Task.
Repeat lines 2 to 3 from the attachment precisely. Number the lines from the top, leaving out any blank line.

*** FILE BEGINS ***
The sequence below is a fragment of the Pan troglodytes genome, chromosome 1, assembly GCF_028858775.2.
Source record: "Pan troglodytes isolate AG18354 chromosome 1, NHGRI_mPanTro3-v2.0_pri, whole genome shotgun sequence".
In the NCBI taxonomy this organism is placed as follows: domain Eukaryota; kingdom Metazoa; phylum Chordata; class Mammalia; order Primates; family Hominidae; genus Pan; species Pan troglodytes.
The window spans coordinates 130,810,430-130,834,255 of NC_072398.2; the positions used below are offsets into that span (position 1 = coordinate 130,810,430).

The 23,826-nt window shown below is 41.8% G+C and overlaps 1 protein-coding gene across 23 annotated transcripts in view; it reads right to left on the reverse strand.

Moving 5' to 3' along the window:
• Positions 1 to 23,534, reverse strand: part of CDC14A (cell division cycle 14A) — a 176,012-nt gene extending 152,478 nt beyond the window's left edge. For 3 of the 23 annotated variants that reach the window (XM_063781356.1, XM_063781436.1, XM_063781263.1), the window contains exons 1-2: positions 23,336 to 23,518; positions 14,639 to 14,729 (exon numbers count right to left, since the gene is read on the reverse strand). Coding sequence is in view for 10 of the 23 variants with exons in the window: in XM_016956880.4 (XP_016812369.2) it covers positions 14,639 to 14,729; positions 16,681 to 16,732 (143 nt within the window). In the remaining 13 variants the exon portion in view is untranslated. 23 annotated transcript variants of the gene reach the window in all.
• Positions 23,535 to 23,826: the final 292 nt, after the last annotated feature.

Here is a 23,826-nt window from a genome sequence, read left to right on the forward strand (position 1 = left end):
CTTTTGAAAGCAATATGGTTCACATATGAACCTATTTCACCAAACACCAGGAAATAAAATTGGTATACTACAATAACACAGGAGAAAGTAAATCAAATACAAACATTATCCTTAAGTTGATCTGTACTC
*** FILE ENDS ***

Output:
Source record: "Pan troglodytes isolate AG18354 chromosome 1, NHGRI_mPanTro3-v2.0_pri, whole genome shotgun sequence".
In the NCBI taxonomy this organism is placed as follows: domain Eukaryota; kingdom Metazoa; phylum Chordata; class Mammalia; order Primates; family Hominidae; genus Pan; species Pan troglodytes.